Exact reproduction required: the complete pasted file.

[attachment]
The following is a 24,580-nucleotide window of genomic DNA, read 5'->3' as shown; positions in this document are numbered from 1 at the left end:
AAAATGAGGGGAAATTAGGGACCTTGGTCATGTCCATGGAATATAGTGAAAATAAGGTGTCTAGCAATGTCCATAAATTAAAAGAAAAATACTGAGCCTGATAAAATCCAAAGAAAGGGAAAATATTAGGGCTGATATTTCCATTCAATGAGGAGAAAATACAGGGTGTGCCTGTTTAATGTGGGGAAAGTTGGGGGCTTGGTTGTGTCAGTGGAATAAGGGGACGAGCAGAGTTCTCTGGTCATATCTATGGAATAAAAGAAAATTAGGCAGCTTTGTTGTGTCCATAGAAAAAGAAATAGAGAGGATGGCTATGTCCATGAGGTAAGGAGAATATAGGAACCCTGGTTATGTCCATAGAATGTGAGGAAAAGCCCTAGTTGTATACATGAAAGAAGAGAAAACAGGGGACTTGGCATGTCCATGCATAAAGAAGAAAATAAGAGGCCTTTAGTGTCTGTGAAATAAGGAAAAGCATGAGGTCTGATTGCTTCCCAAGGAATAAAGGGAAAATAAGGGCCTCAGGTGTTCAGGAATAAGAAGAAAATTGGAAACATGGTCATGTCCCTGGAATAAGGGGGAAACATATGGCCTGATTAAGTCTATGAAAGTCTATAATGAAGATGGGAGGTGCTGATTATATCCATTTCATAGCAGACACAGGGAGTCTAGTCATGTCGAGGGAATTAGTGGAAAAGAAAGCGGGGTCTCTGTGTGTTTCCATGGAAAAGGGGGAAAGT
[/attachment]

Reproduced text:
The following is a 24,580-nucleotide window of genomic DNA, read 5'->3' as shown; positions in this document are numbered from 1 at the left end:
AAAATGAGGGGAAATTAGGGACCTTGGTCATGTCCATGGAATATAGTGAAAATAAGGTGTCTAGCAATGTCCATAAATTAAAAGAAAAATACTGAGCCTGATAAAATCCAAAGAAAGGGAAAATATTAGGGCTGATATTTCCATTCAATGAGGAGAAAATACAGGGTGTGCCTGTTTAATGTGGGGAAAGTTGGGGGCTTGGTTGTGTCAGTGGAATAAGGGGACGAGCAGAGTTCTCTGGTCATATCTATGGAATAAAAGAAAATTAGGCAGCTTTGTTGTGTCCATAGAAAAAGAAATAGAGAGGATGGCTATGTCCATGAGGTAAGGAGAATATAGGAACCCTGGTTATGTCCATAGAATGTGAGGAAAAGCCCTAGTTGTATACATGAAAGAAGAGAAAACAGGGGACTTGGCATGTCCATGCATAAAGAAGAAAATAAGAGGCCTTTAGTGTCTGTGAAATAAGGAAAAGCATGAGGTCTGATTGCTTCCCAAGGAATAAAGGGAAAATAAGGGCCTCAGGTGTTCAGGAATAAGAAGAAAATTGGAAACATGGTCATGTCCCTGGAATAAGGGGGAAACATATGGCCTGATTAAGTCTATGAAAGTCTATAATGAAGATGGGAGGTGCTGATTATATCCATTTCATAGCAGACACAGGGAGTCTAGTCATGTCGAGGGAATTAGTGGAAAAGAAAGCGGGGTCTCTGTGTGTTTCCATGGAAAAGGGGGAAAGT